Running from Nov. 13 through Dec. 13, the sessions will take a short tune written by American trumpeter Wynton Marsalis, then pass it to seven violinists around the world that represent six different violin traditions. (Incidentally, Marsalis is the composer who wrote the Violin Concerto that earned Benedetti a 2020 Grammy for Best Classical Instrumental Solo.)
Benedetti will first present Marsalis's tune, played in its plainest form. The tune then will go to the seven violinists: Tessa Lark, Mark and Maggie O’Connor, Roby Lakatos, Geza Hosszu-Legocky, Pekka Kuusisto and Nemanja Radulovic. Those violinists each will rework the piece into their own musical culture and style by changing rhythms, playing around with notes, experimenting with instrumentation and adding various colors and effects. They will teach the techniques of their traditions to participants, using a combination of live and pre-recorded lessons. Click here to sign up to be a participant - students, violinists and teachers of all ages and stages are invited to apply.
"What happens if you take one tune and send it around the world? The Global Violin is about to start to find out, and we can’t wait!" Benedetti said. "Music has always shown us the similarities and diversities of the human story with nuance, clarity and accuracy. It gently but undeniably states a worldview that requires no rebuffing. There is space in the world for us all. There is space for our individualities and particulars and differences. We are all allowed to be who we are and have love and acceptance of that identity. But how often do we demonstrate acceptance, curiosity and openness towards the story and cultures of others?"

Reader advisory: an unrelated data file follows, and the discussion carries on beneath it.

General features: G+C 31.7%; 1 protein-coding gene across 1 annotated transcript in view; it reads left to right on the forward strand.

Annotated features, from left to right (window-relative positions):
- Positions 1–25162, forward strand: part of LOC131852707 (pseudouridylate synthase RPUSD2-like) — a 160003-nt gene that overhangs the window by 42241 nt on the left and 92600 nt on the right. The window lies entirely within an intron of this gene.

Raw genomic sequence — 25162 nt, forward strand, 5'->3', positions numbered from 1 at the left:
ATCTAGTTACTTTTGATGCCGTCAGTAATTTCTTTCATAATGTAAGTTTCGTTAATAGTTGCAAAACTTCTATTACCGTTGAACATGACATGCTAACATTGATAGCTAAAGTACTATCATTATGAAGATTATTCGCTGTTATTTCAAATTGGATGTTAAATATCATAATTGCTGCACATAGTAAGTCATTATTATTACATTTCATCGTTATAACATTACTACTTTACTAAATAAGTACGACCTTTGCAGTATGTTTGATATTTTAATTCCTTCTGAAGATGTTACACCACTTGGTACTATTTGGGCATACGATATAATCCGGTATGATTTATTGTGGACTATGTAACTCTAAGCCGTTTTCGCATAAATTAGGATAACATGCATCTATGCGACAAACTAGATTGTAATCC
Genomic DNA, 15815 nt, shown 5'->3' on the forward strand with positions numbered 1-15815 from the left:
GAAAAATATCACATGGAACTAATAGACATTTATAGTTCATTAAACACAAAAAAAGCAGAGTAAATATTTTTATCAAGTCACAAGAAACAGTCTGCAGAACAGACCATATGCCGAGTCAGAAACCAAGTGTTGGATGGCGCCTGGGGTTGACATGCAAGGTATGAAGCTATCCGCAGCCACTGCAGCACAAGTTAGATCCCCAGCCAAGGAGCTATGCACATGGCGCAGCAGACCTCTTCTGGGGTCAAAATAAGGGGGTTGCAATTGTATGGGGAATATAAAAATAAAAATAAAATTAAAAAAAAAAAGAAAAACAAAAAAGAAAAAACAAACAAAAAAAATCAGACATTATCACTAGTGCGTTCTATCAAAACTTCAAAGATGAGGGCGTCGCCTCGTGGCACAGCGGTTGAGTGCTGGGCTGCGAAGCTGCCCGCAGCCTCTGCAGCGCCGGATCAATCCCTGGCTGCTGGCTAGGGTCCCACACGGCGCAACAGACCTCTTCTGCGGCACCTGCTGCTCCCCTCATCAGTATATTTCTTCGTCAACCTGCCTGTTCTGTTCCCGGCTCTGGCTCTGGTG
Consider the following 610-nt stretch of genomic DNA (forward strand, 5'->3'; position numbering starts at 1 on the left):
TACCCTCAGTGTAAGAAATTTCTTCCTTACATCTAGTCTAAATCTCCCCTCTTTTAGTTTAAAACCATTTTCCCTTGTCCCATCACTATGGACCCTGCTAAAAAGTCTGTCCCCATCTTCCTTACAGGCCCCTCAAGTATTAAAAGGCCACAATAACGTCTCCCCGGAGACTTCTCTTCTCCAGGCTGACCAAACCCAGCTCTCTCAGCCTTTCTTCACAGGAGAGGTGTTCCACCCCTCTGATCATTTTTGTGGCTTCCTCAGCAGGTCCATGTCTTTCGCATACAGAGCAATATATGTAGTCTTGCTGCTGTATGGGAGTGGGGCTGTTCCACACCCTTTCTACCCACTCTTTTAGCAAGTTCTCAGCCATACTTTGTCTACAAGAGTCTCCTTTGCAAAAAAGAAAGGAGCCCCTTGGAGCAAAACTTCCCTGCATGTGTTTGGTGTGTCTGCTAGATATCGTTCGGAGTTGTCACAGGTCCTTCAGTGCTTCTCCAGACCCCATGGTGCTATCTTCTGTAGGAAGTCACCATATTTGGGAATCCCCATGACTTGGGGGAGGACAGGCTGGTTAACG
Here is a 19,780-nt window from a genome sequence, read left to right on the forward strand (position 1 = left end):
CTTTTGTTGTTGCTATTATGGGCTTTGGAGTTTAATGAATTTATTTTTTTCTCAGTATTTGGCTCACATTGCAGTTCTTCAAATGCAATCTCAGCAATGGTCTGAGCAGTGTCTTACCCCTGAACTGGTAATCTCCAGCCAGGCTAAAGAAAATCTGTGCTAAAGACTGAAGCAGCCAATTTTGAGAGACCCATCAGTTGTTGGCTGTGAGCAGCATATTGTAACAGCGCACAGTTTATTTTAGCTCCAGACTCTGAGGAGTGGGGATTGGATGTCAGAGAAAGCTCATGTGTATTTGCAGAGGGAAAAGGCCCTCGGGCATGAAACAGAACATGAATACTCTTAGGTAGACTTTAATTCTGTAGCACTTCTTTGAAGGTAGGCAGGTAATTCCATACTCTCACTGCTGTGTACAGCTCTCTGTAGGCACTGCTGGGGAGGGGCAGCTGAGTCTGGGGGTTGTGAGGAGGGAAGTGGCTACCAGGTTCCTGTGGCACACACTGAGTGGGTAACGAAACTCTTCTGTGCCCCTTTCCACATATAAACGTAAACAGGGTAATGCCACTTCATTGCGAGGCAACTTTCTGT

Countries represented in this round of "Global Violin Sessions" include the United States, Hungary, Finland and Serbia. Representing the United States are Tessa Lark, teaching the bluegrass tradition; and Mark and Maggie O’Connor, teaching American folk fiddle tradition. Two violinists will represent Hungary, with Roby Lakatos demonstrating classical, jazz and folk idioms of Hungary; and Geza Hosszu-Legocky representing Hungarian gypsy-Roma traditions. Hosszu-Legocky will be joined by his award-winning group, the Five-DeViLs. Pekka Kuusisto will teach music inspired by the traditional music of Finland; and representing Serbia, Nemanja Radulovic will teach music inspired by the Eastern European folk tradition.
During weekends from Nov. 21 to Dec. 6, the Foundation will work live with participants to prepare the repertoire. Throughout the week, pre-recorded tutorials will be made available, with short practice schedules coinciding with the release of the tutorials. "Explore & Discover" on Saturdays will offer the opportunity to meet the artists, take part in question and answer sessions, learn about the violin traditions, and participate in performance sessions. "Prepare & Perform" on Sundays will focus on violinists, from beginners to advanced players.
A final film will be put together by Wynton Marsalis, with support from the Ayoub Sisters, with a series of small compositions based on folk traditions of America, Hungary, Finland and Serbia. The film, to be shown during the final weekend of the Sessions, will bring these tunes together and take a visual and aural journey around these cultures, through the lens of violin music.
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